We are now in a macro-economic frame of reference that can best be described as neoliberal state socialism. Such a political economy makes it possible for South African elites to continue to simultaneously feed off of both domestic and continental plates. The deepening penetration and exploitation of other African economies by the ‘public-private’ nexus is grounded in its role as the continental conveyor belt for dominant capitalist class interests. Rather than laying the groundwork for a potentially progressive (South-South) internationalist political economy as claimed, it is achieving the exact opposite. That is, further exacerbating existing economic division and socio-political conflict, facilitating enforced migrancy and trumping any proto-moves on the domestic front to deal with xenophobia.
Meanwhile the micro ‘trickle down’ to the domestic majority, having already largely been off-set by the combined effects of the global systemic crisis of capitalist economics and the ever-widening national maldistribution of opportunity, ownership and wealth, has become a drop-by-drop. Nowhere in the world (with the possible exception of North Korea) is there presently a wider gulf between the verdant economic gardens of the minority elite and the drought-stricken economic wastelands of the majority poor than in South Africa. And yet, this contemporary crisis continues to be treated – by both the ‘public’ and ‘private’ representatives of that elite – as more of an economic (and political) opportunity than the human and developmental catastrophe that it is.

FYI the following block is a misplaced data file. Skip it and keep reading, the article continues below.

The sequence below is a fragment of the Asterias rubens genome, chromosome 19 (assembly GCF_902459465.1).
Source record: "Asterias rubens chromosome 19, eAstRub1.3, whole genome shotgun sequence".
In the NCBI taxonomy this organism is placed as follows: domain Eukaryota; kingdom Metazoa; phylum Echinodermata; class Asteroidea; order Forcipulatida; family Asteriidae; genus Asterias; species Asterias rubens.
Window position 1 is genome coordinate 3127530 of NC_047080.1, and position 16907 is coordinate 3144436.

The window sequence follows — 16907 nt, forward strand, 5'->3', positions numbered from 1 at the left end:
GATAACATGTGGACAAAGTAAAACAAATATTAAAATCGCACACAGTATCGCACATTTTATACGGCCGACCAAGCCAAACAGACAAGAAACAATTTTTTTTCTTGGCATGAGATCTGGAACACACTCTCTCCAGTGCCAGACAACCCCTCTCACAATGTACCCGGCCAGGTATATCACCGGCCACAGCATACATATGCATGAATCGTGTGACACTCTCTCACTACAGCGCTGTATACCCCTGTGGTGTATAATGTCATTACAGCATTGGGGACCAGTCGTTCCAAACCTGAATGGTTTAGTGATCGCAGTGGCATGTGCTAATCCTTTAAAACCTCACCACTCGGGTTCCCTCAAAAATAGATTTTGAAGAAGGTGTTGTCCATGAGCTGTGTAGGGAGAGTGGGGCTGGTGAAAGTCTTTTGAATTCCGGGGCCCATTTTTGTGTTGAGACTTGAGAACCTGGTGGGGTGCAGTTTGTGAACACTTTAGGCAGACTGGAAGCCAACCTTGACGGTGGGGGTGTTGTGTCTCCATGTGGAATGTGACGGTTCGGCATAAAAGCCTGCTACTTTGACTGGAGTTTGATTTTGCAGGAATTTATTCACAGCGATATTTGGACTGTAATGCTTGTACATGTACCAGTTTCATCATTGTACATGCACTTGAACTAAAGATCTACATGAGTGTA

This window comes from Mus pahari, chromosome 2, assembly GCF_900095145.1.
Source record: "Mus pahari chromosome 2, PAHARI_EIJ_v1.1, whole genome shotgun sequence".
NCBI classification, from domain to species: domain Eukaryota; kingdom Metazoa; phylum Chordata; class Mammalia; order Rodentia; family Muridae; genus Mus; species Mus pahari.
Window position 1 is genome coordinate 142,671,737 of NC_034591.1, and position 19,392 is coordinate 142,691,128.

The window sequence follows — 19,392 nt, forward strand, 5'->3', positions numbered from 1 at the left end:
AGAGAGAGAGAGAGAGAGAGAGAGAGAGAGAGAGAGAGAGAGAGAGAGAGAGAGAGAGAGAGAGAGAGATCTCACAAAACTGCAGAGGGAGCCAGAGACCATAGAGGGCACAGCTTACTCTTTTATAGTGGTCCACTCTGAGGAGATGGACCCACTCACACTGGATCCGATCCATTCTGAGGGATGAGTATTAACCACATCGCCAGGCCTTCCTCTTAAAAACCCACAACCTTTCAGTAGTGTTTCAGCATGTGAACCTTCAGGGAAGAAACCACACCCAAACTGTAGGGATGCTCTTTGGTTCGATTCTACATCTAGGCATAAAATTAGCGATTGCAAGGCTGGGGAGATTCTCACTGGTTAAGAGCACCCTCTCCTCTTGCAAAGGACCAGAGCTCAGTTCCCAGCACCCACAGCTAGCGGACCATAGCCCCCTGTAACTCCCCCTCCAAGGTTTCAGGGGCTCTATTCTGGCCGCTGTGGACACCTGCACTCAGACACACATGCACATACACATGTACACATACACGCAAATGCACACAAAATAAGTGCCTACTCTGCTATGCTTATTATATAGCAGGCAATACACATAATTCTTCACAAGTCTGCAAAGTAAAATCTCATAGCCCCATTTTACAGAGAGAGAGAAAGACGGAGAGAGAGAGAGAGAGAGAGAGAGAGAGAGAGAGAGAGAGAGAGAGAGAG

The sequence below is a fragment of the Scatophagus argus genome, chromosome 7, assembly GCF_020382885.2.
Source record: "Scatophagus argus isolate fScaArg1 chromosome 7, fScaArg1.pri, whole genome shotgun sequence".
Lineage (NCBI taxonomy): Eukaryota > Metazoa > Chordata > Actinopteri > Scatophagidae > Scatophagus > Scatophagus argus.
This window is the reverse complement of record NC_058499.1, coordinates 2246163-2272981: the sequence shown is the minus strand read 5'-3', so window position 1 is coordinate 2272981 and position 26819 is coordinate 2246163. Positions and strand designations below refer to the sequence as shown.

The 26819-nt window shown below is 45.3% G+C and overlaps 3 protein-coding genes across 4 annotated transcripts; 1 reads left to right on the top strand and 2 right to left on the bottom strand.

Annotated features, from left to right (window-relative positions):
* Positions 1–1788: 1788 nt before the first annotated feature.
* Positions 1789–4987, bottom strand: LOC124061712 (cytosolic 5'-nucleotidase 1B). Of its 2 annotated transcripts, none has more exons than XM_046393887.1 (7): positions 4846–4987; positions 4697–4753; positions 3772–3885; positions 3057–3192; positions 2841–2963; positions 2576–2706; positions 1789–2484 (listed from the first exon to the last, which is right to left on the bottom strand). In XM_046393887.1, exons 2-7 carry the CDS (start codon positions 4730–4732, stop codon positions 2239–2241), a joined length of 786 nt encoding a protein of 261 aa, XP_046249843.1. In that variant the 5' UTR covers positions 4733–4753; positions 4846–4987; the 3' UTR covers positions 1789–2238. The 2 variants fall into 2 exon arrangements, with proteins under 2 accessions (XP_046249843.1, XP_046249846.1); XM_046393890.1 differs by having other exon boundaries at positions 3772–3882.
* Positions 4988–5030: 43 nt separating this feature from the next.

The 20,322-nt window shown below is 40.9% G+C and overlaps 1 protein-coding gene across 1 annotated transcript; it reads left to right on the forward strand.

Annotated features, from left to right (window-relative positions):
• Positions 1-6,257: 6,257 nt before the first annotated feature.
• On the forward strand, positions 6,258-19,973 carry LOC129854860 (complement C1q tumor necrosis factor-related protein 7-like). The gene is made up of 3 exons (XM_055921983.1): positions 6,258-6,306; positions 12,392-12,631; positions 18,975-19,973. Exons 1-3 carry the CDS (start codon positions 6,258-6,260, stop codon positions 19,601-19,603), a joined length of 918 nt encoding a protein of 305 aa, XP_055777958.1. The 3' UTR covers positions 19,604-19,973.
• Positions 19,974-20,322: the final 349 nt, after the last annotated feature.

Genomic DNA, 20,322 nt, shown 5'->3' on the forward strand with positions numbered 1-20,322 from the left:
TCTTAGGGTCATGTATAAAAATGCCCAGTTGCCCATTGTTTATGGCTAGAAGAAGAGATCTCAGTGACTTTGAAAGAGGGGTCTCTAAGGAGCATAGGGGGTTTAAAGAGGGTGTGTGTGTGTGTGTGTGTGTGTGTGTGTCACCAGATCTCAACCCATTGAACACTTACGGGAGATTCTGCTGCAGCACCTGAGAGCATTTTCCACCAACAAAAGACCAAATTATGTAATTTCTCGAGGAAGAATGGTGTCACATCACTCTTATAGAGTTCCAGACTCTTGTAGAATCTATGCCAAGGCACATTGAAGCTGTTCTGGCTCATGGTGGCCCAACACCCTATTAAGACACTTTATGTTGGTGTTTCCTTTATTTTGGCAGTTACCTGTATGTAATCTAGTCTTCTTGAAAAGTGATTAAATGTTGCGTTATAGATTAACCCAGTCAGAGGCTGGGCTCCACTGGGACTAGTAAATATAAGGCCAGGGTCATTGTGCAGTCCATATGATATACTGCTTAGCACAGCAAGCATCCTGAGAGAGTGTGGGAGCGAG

The present state of the nation is akin to a pressure cooker that is sucking up its last few drops of water. When the burnt smell is already in the air, the explosion cannot be far off.
World Cup Legacy
I would really like researchers to investigate the tangible legacy of the world cup. Much has been said about the feel-good or intangible legacy and benefits.
But what are the real benefits to our majority who are marginalized to the 85% poor who don